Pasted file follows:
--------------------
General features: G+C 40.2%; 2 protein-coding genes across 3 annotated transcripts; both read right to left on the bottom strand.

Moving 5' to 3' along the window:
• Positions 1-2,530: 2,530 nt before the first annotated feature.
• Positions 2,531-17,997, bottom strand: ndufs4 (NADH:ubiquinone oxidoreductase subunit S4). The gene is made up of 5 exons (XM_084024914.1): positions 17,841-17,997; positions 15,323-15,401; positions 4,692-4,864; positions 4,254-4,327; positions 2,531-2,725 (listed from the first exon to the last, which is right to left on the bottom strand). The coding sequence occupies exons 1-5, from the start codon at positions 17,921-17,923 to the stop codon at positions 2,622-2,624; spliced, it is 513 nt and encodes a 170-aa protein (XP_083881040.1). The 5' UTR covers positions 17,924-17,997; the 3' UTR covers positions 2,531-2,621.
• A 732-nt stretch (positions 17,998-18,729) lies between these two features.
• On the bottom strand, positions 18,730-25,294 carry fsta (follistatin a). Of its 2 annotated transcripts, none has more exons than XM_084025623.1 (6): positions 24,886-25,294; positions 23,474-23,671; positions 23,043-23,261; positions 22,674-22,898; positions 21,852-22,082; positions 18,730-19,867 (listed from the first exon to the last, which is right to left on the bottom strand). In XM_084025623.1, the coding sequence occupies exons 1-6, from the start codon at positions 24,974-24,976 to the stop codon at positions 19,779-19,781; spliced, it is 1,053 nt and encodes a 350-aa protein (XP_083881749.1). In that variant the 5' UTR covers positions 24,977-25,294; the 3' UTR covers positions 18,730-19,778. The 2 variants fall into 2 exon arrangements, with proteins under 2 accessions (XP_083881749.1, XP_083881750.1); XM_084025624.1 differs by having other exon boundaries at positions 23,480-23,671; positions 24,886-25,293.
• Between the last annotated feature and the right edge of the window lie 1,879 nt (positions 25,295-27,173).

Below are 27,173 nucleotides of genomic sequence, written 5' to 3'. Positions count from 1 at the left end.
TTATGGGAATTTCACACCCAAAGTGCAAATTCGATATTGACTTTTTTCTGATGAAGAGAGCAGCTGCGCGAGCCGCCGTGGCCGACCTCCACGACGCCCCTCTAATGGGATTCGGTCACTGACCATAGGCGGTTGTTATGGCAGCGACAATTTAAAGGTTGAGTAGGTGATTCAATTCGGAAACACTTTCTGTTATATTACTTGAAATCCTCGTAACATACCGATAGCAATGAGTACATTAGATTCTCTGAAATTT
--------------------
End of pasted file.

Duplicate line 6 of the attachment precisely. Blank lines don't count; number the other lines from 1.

• On the bottom strand, positions 18,730-25,294 carry fsta (follistatin a). Of its 2 annotated transcripts, none has more exons than XM_084025623.1 (6): positions 24,886-25,294; positions 23,474-23,671; positions 23,043-23,261; positions 22,674-22,898; positions 21,852-22,082; positions 18,730-19,867 (listed from the first exon to the last, which is right to left on the bottom strand). In XM_084025623.1, the coding sequence occupies exons 1-6, from the start codon at positions 24,974-24,976 to the stop codon at positions 19,779-19,781; spliced, it is 1,053 nt and encodes a 350-aa protein (XP_083881749.1). In that variant the 5' UTR covers positions 24,977-25,294; the 3' UTR covers positions 18,730-19,778. The 2 variants fall into 2 exon arrangements, with proteins under 2 accessions (XP_083881749.1, XP_083881750.1); XM_084025624.1 differs by having other exon boundaries at positions 23,480-23,671; positions 24,886-25,293.